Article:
March 1, 2013 — A little more than a year after a Florida cancer care hospital took the plunge into low-dose CT lung cancer screening, the program has proved its worth, according to the physicians who are running it — though they admit they wouldn’t mind having a few more people to screen.
Thoracic surgeon Dr. Luis Herrera, of MD Anderson Cancer Center Orlando, said he was so excited about the results from the National Lung Screening Trial (NLST) in 2011, showing a 20% decrease in mortality for smokers who got screened, that he wanted to start screening right away. It didn’t take long. By November 2011, the program was ready for its first patients.
Dr. Luis Herrera, section head of thoracic surgery at MD Anderson Orlando. All images courtesy of MD Anderson.
“We saw that the data were powerful enough to do this and we started a pilot project,” said Herrera, who is section head of thoracic surgery at MD Anderson Orlando. “We wanted to make sure it wasn’t too cumbersome, make sure people weren’t going to fall through the cracks, and hopefully detect some abnormalities or early lung cancers.”
Quick start, slow progress
One year in, only about 50 patients have been screened, but three lung cancers have been detected among them. For those patients, who are alive and undergoing care today, it has certainly been useful, he said.
“We had good momentum early on in terms of making people aware of the program,” Herrera said. “We haven’t marketed it or made people aware as aggressively as one could, but we’ve made a couple of informational pamphlets available on our website.”
The main problem has been the lack of buy-in among referring physicians, Herrera said. “I think that will change as [CT screening] becomes a more accepted standard of care,” and even though several medical societies such as the American Cancer Society have embraced screening, “it’s still not part of the armamentarium of most physicians.”
The people who have come in for screening — “mostly well-educated patients who want to take care of their health,” Herrera said — have done so of their own accord. And the patient numbers are small despite a low flat rate of $375 per initial screen; the center absorbs the rest of the cost of the initial scan (about $1,500), although it does charge another $375 for each follow-up scan. When there are suspicious findings, the screening service goes into diagnostic mode and at that point usually gets help from insurance providers to follow up patients.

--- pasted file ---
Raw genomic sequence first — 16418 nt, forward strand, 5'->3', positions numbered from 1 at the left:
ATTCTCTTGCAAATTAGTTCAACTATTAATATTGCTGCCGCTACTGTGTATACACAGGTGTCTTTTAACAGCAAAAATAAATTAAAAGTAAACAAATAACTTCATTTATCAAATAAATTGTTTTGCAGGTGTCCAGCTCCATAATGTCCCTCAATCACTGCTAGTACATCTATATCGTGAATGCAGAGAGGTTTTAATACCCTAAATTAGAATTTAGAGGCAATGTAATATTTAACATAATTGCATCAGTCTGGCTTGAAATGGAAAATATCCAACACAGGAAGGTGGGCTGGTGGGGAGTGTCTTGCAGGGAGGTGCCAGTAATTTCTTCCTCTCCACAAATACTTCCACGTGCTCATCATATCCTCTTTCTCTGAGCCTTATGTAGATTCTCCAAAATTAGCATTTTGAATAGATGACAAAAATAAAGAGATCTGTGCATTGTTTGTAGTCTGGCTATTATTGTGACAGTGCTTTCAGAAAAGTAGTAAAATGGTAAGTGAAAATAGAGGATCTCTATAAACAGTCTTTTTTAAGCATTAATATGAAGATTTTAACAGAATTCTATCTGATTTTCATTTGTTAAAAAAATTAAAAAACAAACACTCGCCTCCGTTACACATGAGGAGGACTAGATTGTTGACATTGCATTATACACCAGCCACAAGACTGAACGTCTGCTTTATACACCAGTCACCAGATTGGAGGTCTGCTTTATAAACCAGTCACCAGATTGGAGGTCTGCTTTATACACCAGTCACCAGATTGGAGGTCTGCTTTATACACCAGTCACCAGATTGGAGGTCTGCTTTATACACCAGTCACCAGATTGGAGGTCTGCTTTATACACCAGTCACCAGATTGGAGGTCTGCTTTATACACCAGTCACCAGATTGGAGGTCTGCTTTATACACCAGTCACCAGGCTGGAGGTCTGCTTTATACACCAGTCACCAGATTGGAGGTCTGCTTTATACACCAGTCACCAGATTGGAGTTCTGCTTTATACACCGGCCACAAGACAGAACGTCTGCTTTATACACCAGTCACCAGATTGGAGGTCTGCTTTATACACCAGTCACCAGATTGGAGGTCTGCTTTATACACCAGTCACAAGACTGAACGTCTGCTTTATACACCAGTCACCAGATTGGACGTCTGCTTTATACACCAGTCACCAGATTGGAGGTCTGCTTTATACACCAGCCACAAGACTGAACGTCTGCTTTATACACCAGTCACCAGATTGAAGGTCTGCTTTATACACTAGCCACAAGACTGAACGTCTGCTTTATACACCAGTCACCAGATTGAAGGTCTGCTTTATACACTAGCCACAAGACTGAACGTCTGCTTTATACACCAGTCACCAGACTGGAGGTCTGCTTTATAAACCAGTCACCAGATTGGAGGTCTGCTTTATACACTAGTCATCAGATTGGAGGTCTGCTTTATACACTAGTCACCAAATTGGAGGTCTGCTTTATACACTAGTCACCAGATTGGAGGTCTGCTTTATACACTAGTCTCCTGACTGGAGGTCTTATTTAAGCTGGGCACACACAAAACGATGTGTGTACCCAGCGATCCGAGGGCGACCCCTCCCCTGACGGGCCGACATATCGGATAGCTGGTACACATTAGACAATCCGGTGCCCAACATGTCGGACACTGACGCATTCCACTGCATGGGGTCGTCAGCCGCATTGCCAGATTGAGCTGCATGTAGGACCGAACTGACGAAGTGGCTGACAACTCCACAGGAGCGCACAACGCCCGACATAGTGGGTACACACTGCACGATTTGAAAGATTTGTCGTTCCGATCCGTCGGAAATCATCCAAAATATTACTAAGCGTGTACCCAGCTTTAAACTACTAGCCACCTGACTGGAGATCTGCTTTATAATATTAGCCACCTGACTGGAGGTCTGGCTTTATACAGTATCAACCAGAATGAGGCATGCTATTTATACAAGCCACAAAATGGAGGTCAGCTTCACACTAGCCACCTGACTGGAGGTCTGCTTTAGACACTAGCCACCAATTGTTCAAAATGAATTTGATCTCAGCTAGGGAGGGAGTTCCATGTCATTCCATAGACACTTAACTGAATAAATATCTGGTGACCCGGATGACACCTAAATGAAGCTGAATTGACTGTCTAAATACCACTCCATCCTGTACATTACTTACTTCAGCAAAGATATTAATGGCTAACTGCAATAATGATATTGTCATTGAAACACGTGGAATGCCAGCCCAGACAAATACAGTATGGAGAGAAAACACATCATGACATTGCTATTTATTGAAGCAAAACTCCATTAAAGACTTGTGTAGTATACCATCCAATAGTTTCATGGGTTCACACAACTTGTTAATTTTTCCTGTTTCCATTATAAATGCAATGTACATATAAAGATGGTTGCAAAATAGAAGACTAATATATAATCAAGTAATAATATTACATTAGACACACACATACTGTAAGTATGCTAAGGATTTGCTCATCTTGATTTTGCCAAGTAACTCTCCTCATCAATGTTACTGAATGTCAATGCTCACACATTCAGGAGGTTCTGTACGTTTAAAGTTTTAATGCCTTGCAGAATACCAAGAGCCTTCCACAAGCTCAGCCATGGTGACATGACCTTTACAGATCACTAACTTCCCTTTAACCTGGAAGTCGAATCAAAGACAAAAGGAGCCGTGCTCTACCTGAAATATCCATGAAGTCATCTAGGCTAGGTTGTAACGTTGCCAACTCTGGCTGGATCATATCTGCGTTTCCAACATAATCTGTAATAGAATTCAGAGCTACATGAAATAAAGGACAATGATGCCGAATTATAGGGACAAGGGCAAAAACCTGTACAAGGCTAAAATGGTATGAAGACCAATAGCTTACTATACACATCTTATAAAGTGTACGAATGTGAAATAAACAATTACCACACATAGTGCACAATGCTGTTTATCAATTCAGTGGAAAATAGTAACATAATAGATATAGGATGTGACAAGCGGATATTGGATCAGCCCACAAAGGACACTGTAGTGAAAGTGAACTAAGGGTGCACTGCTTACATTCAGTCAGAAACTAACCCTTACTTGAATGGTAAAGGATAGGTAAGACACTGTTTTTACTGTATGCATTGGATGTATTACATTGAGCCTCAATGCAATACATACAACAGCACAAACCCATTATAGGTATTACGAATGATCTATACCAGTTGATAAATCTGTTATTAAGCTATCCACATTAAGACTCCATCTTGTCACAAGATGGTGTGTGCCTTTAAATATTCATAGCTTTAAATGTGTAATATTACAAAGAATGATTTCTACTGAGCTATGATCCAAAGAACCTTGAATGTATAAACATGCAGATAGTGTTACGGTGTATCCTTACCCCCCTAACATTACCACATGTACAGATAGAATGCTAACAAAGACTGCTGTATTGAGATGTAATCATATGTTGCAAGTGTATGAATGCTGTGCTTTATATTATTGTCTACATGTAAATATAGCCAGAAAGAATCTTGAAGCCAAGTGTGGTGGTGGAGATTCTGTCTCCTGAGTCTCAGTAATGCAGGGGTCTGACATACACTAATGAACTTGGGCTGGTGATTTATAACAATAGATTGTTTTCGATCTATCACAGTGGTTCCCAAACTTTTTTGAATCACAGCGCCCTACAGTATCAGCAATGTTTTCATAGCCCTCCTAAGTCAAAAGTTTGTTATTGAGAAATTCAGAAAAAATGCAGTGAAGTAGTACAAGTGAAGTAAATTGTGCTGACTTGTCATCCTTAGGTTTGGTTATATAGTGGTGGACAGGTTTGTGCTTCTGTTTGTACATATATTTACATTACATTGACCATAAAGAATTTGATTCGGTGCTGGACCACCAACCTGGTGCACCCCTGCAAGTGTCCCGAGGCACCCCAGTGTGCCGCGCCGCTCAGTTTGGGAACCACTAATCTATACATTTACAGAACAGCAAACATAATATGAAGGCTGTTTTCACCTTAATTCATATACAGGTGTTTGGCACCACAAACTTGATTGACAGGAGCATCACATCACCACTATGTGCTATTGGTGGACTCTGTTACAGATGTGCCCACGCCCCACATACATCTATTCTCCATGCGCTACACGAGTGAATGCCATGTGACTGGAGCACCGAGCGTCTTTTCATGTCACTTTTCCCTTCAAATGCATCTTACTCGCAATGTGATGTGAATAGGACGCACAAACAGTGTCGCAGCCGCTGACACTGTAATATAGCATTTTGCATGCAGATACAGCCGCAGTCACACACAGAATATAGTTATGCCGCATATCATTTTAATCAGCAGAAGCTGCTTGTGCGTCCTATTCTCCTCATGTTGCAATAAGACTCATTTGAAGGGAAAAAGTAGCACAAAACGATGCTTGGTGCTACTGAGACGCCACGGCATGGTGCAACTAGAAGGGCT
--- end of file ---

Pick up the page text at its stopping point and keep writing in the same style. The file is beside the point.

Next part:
How it works
The hospital employs a screening coordinator who works directly with the rest of the program staff and checks the screening criteria for individual candidates. The hospital also makes the coordinator’s direct phone number available to primary care physicians.
MD Anderson Orlando currently uses two 64-detector-row CT scanners for the program (Aquilion,Toshiba America Medical Systems; Somatom Sensation, Siemens Healthcare). These have the capacity to at least double the screening volume and examine several more patients a day, Herrera said.
Thoracic surgeon Dr. Theolyn Price meets with screening patient Richard Phillips as part of the lung cancer screening program.
Soon after arrival at the hospital, the screening candidate is evaluated by nurse practitioners or other team members who ensure that he or she meets the screening criteria. The patient is then scanned and the results are explained to him or her in short order by a thoracic oncologist. A spreadsheet program is used to schedule follow-up appointments, and the screening coordinator calls when it’s time for another visit, Herrera said.